Four things are of interest in this passage. First, while Simon had seen Phillip working “signs and great miracles” (Acts 8:13), it was not until he witnessed the Holy Spirit being imparted through the laying on of hands that he sought to buy such authority. From Simon’s perspective, the ability to impart the Holy Spirit was far more powerful than the ability to work miracles. Simon must have seen something remarkable when people received the Holy Spirit that was more impressive to him than seeing people being healed. The laying on of hands, and the prayer for the Holy Spirit, was answered by God with a manifestation that could easily be seen and recognized by those who observed it.

Second, the Greek word used when Peter spoke of Simon thinking he could buy the Holy Spirit, though it can be translated to think, it can also be translated as being customary or to be according to common usage. Simon was asking according to what he thought was customary to ask. However, his aim was far from the mark. One cannot live and operate in the Kingdom of God according to the custom and ways of the world. What works in the world is often at odds with how the Kingdom operates and how we are called to live in relationship with God and his people.

Third, the tense of the Greek word here translated “to buy” is in the middle voice, which means to buy or possess for oneself. Simon’s motives were not that he might have this authority for the benefit of others but rather that he might use if for his own purposes; that he might use it to increase his standing among the people of Samaria. Peter challenged him that he was thinking only of himself and not of others and, certainly, not of God.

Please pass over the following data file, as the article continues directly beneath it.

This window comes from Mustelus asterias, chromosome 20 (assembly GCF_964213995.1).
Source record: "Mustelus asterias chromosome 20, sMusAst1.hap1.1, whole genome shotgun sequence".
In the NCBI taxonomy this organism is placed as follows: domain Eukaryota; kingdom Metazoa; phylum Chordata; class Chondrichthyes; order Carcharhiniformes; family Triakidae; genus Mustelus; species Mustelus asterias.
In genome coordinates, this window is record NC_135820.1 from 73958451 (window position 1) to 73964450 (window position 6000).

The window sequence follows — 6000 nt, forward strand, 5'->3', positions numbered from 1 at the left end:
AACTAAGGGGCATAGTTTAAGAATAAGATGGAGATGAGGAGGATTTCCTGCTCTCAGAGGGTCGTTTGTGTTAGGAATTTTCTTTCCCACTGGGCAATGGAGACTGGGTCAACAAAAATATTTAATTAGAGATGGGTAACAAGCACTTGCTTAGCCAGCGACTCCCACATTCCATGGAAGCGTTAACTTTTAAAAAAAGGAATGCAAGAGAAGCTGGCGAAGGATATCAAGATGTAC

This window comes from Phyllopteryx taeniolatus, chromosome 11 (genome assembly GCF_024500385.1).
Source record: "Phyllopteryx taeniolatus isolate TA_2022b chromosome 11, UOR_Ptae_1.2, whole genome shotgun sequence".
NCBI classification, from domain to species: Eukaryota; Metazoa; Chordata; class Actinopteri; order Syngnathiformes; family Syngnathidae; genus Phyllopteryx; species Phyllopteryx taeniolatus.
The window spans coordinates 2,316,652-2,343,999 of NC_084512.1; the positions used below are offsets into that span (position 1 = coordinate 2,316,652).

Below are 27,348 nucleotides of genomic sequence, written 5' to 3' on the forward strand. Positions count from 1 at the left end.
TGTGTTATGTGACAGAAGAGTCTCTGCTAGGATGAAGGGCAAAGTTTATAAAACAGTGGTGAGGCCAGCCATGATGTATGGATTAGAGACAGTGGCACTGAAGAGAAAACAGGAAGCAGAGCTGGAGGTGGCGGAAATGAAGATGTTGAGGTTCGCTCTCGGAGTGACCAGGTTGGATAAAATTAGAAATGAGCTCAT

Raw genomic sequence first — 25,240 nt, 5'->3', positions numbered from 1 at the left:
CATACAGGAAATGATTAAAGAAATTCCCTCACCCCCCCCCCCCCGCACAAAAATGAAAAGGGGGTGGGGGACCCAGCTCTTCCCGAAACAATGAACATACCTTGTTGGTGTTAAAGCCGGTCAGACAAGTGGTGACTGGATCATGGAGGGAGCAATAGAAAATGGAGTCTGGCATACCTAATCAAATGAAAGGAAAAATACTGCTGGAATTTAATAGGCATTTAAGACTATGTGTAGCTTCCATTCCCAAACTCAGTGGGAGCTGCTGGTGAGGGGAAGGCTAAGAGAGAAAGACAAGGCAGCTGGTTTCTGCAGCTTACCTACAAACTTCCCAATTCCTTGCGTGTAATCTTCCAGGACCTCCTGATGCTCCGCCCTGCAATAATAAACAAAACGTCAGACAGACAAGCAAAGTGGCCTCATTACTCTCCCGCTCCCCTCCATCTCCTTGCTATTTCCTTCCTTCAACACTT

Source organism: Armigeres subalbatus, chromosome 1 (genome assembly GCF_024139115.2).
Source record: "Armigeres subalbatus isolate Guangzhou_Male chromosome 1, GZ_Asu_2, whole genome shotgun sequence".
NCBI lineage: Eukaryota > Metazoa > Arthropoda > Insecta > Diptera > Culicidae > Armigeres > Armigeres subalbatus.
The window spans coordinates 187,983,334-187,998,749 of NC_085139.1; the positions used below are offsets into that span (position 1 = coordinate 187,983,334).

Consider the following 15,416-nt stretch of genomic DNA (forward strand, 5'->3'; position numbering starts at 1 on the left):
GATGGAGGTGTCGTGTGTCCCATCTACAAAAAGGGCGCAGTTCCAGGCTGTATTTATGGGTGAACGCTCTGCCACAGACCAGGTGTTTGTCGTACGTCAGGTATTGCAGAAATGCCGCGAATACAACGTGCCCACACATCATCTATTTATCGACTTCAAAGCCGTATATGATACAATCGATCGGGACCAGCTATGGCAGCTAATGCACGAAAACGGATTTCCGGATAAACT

Finally, Simon’s response to Peter was not repentance, but a deflection of responsibility. He responds, “[you-all] pray for me.” Simon asked others to do what he himself ought to have done. He asked others to beseech God, not for his forgiveness, but that the things spoke by Peter may not come upon him. Simon’s heart was not to repent, but simply to avoid punishment. We too, must be careful that, when responding to the conviction of God, we seek God with true repentance and not simply with a vailed attempt to avoid the consequences of our sins.

David Robison

Monday, December 23, 2019

Standing in the truth: John 8:44

One day, Jesus was rebuking those who claimed to be the dependents of Abraham while, at the same time, seeking to kill him, one who spoke truth to them, something which “Abraham did not do.” (John 8:40) Instead of having Abraham as their father, Jesus said that they were of their “father the devil.” (John 8:44) Jesus goes on to describe the devil as being one who “does not stand in the truth because there is no truth in him.” (John 8:44) Here, what Jesus did not say is just as important as what he did say. Jesus did not say that the devil did not know the truth, nor that he did not believe the truth, but that he did not stand in the truth. In fact, Jesus uses the imperfect tense of the verb that refers to a past continuous action. Literally, Jesus said that the devil “was not standing in the truth.”